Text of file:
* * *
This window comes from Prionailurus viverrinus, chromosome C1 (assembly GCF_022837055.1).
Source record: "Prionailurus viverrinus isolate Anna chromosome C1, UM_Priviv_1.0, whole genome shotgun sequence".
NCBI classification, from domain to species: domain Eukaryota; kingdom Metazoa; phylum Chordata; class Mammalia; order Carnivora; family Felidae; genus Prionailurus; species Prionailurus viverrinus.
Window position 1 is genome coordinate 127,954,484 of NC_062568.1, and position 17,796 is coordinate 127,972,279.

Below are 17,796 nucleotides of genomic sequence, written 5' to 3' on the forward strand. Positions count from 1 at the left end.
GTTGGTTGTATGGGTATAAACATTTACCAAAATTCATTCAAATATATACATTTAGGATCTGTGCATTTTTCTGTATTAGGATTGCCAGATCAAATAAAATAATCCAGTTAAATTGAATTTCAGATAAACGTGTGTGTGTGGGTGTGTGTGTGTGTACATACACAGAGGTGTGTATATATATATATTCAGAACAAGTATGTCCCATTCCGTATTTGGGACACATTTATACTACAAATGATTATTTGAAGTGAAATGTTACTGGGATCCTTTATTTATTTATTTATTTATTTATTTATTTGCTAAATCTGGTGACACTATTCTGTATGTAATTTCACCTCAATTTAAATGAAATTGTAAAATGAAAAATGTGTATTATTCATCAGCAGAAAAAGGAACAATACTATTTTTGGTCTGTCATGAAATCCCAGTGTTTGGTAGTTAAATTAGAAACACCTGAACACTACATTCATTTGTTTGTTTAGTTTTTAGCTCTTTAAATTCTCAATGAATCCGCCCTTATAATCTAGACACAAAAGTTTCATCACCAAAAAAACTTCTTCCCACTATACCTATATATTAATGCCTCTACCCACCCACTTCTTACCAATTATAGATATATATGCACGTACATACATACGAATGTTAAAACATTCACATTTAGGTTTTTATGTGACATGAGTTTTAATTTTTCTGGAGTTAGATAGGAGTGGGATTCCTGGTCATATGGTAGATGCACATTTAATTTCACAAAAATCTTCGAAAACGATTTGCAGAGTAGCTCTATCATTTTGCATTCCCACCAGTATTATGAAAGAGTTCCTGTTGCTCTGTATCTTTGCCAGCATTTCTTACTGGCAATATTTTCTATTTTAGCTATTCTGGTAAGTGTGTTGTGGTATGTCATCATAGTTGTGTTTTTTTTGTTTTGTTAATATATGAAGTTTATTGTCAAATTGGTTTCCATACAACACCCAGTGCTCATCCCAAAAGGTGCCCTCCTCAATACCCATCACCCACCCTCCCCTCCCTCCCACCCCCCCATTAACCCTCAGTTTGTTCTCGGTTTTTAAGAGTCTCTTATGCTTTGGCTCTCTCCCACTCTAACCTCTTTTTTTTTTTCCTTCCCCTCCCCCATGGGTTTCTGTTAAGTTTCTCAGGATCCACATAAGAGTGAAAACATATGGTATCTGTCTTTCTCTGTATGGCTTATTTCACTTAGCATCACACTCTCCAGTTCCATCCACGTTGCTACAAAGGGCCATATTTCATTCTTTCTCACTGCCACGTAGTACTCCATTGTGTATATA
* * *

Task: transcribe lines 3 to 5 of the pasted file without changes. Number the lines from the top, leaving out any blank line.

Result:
NCBI classification, from domain to species: domain Eukaryota; kingdom Metazoa; phylum Chordata; class Mammalia; order Carnivora; family Felidae; genus Prionailurus; species Prionailurus viverrinus.
Window position 1 is genome coordinate 127,954,484 of NC_062568.1, and position 17,796 is coordinate 127,972,279.

Below are 17,796 nucleotides of genomic sequence, written 5' to 3' on the forward strand. Positions count from 1 at the left end.